In some ways, it’s a forgivable change of focus, because the Fire arrived with an unspoken pitch as an "iPad for the rest of us." Yet almost every reviewer says, in one way or another, that the Fire is not really an iPad competitor, because of its very low price, its resultingly underpowered hardware, and its dependent connection to Amazon’s expanding web-based services for books, music, movies, and even a subset of Android apps. Yet reading the reviews, you rarely find the logical conclusion that follows from all those particulars: this device is a nice way to sit down and enjoy things you can buy and stream from Amazon, but nearly nothing else.
A few reviewers did manage to keep the What Does This Mean for Amazon and Tablets and Everything chatter to a minimum and just rate the device on everything it tries to offer. Wired’s Jon Phillips put the Fire down on almost every level, except to say that it was a “perfectly serviceable video player”--though that was before he could see the compressed Netflix streams. Usability consultant Jakob Nielsen recently delivered some scathing assessments, noting in particular the lack of accessibility features (often glanced over in gadget reviews). And Instapaper creator and blogger (and Kindle fan) Marco Arment cut to the chase: “It’s a bad game player, a bad app platform, a bad web browser, a bad video player, and, most disappointingly, a bad Kindle.”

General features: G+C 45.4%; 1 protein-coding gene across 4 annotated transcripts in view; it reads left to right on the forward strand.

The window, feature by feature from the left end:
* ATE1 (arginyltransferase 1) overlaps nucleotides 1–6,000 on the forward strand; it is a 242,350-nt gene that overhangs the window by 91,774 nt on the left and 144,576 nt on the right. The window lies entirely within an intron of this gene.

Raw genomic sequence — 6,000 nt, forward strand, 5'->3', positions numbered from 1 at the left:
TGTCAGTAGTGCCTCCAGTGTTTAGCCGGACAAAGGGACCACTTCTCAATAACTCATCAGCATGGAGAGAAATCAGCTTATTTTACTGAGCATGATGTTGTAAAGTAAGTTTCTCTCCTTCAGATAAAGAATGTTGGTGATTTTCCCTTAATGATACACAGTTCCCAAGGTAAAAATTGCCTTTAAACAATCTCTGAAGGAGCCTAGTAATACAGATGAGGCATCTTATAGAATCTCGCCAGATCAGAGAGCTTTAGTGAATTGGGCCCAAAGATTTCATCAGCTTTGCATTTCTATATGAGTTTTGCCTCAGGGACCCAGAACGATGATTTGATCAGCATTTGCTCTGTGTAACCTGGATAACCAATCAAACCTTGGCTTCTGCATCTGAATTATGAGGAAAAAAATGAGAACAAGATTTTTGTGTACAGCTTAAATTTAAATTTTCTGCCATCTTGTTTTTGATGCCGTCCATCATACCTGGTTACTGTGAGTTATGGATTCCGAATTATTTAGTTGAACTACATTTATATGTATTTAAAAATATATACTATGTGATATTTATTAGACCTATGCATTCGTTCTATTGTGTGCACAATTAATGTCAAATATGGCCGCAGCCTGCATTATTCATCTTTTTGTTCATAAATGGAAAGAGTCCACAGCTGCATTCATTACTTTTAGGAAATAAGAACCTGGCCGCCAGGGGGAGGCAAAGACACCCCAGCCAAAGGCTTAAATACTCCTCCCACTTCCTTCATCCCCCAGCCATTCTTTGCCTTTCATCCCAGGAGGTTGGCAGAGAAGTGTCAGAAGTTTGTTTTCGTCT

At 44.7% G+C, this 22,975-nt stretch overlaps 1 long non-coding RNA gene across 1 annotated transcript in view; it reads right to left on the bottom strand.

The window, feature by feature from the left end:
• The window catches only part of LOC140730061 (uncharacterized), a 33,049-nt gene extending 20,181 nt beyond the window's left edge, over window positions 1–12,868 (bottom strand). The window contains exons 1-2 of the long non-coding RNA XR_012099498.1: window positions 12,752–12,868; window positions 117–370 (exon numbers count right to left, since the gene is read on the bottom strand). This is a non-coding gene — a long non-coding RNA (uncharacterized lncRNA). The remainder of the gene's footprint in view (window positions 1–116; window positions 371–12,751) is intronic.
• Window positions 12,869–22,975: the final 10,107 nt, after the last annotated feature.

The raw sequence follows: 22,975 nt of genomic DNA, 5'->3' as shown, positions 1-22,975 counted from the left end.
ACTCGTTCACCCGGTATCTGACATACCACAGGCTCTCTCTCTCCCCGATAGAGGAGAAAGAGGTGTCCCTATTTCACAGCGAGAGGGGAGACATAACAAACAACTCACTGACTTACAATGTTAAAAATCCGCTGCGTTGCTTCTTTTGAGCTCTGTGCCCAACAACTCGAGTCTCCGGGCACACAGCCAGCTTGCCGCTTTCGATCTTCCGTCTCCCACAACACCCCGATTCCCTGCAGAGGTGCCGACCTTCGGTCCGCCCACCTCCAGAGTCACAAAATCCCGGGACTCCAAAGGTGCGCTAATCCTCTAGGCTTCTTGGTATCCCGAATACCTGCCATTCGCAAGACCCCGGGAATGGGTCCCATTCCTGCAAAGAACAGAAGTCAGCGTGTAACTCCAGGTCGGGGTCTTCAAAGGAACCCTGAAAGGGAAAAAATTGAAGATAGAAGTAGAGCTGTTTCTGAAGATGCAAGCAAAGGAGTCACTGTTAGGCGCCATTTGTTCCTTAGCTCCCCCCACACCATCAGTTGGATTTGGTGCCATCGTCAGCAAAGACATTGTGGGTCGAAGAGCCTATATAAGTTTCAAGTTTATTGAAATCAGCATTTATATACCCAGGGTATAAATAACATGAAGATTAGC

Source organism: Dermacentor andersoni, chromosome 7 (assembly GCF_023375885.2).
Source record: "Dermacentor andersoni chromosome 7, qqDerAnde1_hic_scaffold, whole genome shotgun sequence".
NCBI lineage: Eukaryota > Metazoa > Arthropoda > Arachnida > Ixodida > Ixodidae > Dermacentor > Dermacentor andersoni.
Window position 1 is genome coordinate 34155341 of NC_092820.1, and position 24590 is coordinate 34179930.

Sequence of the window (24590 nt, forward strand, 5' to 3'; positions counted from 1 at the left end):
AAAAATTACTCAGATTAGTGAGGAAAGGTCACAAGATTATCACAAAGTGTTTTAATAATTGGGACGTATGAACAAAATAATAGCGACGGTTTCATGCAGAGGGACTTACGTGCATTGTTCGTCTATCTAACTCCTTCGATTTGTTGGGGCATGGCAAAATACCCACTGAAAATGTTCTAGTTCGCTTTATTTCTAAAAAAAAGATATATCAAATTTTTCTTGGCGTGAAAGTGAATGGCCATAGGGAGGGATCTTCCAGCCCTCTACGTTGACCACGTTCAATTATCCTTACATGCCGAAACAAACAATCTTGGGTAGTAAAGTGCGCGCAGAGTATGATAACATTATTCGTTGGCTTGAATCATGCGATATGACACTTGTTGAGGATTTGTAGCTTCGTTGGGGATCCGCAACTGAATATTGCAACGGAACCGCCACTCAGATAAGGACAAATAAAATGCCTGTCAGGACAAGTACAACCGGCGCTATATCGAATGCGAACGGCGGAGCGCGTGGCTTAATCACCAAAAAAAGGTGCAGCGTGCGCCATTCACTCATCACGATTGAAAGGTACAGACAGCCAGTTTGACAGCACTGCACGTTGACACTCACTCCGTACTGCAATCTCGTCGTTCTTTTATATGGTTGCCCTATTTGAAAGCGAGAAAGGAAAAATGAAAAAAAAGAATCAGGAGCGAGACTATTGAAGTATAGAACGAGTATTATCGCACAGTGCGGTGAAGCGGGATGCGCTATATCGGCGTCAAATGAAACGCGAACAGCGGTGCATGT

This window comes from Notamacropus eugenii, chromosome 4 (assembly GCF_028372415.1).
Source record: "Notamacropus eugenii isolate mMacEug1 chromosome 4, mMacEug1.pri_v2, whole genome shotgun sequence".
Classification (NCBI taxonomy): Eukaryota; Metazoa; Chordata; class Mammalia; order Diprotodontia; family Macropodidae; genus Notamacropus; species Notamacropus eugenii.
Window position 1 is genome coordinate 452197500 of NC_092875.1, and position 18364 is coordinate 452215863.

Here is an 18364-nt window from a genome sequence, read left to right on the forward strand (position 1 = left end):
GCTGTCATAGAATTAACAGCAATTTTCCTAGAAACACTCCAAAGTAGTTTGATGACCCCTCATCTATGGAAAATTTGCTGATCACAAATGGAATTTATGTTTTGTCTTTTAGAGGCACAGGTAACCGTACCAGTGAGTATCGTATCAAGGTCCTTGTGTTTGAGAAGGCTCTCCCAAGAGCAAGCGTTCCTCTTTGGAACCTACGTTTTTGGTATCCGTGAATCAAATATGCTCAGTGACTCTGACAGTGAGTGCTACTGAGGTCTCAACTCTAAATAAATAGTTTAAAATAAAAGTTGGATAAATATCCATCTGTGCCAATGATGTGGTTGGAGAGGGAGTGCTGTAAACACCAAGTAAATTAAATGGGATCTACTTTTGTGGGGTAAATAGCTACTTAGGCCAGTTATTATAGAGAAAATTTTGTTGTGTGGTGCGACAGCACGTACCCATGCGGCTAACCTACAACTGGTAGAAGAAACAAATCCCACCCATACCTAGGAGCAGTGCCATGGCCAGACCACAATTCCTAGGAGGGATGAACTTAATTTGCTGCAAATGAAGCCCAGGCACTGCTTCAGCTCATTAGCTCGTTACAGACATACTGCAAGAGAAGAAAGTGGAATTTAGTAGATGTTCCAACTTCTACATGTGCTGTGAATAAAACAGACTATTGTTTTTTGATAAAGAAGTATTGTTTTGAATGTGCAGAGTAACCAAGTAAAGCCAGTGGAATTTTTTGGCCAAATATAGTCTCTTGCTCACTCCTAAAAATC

It’s good to put new devices in exciting markets in context--to not presume readers have been keeping up with the same day-by-day, report-after-report tech coverage that a gadget writer would consume. But I think the Kindle Fire has been an interesting lesson in where devices and market deconstruction diverged. The Fire, most likely, will improve in successive versions, much like the stand-alone Kindle e-reader. But it’s hard not to think that a good number of early buyers were misled by the horse-race-style speculation on what the Kindle Fire would mean, instead of how it actually ran.